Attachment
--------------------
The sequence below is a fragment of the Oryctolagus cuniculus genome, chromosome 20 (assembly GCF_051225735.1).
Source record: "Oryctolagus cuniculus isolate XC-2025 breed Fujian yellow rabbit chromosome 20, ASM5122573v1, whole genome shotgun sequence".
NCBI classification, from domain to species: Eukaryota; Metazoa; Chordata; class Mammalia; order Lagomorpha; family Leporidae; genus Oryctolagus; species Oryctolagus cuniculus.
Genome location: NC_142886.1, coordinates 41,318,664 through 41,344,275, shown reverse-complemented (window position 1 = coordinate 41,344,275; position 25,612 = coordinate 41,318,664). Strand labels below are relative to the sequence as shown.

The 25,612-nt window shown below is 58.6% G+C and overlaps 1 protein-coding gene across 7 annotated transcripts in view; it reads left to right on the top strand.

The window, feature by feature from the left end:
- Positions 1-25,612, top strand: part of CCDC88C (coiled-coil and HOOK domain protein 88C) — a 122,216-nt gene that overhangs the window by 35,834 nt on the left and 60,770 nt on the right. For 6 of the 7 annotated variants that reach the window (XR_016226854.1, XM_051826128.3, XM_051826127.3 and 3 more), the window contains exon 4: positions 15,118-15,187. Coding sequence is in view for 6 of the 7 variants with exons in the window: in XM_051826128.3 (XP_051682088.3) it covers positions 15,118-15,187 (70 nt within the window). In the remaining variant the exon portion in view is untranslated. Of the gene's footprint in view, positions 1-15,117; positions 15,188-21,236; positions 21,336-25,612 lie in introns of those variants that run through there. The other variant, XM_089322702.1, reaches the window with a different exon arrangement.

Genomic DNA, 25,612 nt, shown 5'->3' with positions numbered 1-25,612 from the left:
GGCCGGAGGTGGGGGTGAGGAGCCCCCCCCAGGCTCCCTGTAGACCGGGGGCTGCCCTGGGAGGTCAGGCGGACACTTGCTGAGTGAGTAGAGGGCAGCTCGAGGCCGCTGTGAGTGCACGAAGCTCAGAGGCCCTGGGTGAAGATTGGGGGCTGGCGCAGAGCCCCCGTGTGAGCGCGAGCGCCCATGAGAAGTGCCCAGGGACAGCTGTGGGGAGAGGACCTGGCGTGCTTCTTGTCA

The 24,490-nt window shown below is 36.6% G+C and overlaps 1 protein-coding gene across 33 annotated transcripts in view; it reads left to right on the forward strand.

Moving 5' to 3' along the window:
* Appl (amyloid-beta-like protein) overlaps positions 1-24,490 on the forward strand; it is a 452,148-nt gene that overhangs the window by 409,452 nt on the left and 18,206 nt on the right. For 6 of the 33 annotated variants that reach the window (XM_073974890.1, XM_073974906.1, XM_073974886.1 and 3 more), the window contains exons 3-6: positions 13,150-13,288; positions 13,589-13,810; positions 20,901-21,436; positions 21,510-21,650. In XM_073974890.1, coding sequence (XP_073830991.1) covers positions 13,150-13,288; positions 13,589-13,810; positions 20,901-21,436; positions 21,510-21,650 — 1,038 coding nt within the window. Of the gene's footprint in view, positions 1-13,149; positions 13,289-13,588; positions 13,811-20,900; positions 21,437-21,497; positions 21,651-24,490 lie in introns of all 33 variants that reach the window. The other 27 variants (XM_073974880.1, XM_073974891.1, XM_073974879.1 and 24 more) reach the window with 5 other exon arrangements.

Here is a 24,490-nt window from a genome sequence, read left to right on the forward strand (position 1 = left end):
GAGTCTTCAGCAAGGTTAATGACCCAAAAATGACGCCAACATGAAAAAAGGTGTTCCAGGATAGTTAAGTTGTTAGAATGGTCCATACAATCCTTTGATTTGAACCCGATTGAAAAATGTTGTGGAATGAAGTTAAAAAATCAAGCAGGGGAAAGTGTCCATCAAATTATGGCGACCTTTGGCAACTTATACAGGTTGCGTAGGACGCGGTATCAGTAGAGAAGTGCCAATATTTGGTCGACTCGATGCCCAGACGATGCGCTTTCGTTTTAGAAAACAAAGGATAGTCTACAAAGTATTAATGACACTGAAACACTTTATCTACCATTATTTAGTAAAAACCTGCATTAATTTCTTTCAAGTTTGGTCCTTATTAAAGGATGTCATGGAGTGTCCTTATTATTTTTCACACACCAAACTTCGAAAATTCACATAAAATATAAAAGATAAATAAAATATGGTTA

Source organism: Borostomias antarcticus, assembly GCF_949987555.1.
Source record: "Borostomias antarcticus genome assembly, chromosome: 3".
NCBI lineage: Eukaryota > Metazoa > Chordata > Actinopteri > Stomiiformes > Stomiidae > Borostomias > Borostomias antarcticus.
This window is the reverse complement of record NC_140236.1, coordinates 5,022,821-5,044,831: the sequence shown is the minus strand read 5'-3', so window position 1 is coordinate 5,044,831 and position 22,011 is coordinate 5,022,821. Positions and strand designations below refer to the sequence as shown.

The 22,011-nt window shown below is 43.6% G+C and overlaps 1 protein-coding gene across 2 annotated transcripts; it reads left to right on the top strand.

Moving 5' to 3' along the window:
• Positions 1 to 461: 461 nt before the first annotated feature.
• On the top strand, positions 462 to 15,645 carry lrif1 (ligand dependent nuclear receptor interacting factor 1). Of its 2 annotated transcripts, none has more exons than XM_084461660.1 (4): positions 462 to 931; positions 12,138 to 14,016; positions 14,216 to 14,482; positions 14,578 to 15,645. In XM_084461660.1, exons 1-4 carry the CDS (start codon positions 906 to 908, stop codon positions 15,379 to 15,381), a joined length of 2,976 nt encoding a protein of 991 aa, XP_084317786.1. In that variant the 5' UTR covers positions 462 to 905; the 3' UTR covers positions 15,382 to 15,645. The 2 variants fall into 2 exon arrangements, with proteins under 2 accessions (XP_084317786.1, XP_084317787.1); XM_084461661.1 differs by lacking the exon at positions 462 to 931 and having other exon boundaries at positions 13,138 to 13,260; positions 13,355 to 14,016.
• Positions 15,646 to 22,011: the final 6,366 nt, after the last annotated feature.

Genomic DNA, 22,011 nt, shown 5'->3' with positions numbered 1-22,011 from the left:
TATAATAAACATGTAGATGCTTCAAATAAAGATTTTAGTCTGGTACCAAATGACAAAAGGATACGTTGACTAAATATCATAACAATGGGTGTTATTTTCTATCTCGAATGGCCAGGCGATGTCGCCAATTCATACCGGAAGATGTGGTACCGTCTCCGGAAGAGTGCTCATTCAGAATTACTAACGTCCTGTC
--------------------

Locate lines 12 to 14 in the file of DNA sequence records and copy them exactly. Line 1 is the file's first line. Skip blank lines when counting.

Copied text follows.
* Appl (amyloid-beta-like protein) overlaps positions 1-24,490 on the forward strand; it is a 452,148-nt gene that overhangs the window by 409,452 nt on the left and 18,206 nt on the right. For 6 of the 33 annotated variants that reach the window (XM_073974890.1, XM_073974906.1, XM_073974886.1 and 3 more), the window contains exons 3-6: positions 13,150-13,288; positions 13,589-13,810; positions 20,901-21,436; positions 21,510-21,650. In XM_073974890.1, coding sequence (XP_073830991.1) covers positions 13,150-13,288; positions 13,589-13,810; positions 20,901-21,436; positions 21,510-21,650 — 1,038 coding nt within the window. Of the gene's footprint in view, positions 1-13,149; positions 13,289-13,588; positions 13,811-20,900; positions 21,437-21,497; positions 21,651-24,490 lie in introns of all 33 variants that reach the window. The other 27 variants (XM_073974880.1, XM_073974891.1, XM_073974879.1 and 24 more) reach the window with 5 other exon arrangements.

Here is a 24,490-nt window from a genome sequence, read left to right on the forward strand (position 1 = left end):
GAGTCTTCAGCAAGGTTAATGACCCAAAAATGACGCCAACATGAAAAAAGGTGTTCCAGGATAGTTAAGTTGTTAGAATGGTCCATACAATCCTTTGATTTGAACCCGATTGAAAAATGTTGTGGAATGAAGTTAAAAAATCAAGCAGGGGAAAGTGTCCATCAAATTATGGCGACCTTTGGCAACTTATACAGGTTGCGTAGGACGCGGTATCAGTAGAGAAGTGCCAATATTTGGTCGACTCGATGCCCAGACGATGCGCTTTCGTTTTAGAAAACAAAGGATAGTCTACAAAGTATTAATGACACTGAAACACTTTATCTACCATTATTTAGTAAAAACCTGCATTAATTTCTTTCAAGTTTGGTCCTTATTAAAGGATGTCATGGAGTGTCCTTATTATTTTTCACACACCAAACTTCGAAAATTCACATAAAATATAAAAGATAAATAAAATATGGTTA